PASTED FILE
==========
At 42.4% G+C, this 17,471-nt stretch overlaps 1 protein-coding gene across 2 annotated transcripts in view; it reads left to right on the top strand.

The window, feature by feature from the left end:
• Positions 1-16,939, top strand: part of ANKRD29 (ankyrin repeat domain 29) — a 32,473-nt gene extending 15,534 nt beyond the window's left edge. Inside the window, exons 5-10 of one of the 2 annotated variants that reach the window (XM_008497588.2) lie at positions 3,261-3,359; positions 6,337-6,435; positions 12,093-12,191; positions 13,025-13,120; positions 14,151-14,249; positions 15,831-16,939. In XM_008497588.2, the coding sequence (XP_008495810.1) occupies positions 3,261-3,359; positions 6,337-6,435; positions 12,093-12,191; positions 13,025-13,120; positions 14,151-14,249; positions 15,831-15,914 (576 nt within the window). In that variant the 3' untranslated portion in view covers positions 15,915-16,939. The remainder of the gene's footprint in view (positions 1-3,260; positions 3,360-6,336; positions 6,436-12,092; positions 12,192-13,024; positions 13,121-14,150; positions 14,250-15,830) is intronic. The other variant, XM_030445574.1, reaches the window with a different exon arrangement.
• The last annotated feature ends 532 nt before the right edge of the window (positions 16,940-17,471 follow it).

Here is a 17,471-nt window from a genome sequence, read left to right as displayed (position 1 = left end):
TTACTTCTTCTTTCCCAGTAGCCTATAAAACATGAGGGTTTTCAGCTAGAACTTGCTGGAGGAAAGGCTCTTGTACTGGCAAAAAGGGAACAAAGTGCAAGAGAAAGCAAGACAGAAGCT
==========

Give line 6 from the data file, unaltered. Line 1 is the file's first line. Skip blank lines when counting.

TTACTTCTTCTTTCCCAGTAGCCTATAAAACATGAGGGTTTTCAGCTAGAACTTGCTGGAGGAAAGGCTCTTGTACTGGCAAAAAGGGAACAAAGTGCAAGAGAAAGCAAGACAGAAGCT